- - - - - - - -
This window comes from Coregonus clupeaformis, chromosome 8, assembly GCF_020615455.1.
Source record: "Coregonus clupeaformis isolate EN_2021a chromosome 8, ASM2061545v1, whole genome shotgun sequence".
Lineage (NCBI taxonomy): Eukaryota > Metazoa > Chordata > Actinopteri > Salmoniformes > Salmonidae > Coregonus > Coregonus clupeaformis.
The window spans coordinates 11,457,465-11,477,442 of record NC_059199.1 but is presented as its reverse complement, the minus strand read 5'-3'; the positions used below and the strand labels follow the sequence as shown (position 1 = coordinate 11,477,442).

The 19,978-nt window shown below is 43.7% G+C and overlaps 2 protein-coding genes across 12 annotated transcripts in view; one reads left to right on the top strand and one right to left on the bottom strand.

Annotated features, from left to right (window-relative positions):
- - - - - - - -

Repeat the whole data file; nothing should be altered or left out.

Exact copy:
This window comes from Coregonus clupeaformis, chromosome 8, assembly GCF_020615455.1.
Source record: "Coregonus clupeaformis isolate EN_2021a chromosome 8, ASM2061545v1, whole genome shotgun sequence".
Lineage (NCBI taxonomy): Eukaryota > Metazoa > Chordata > Actinopteri > Salmoniformes > Salmonidae > Coregonus > Coregonus clupeaformis.
The window spans coordinates 11,457,465-11,477,442 of record NC_059199.1 but is presented as its reverse complement, the minus strand read 5'-3'; the positions used below and the strand labels follow the sequence as shown (position 1 = coordinate 11,477,442).

The 19,978-nt window shown below is 43.7% G+C and overlaps 2 protein-coding genes across 12 annotated transcripts in view; one reads left to right on the top strand and one right to left on the bottom strand.

Annotated features, from left to right (window-relative positions):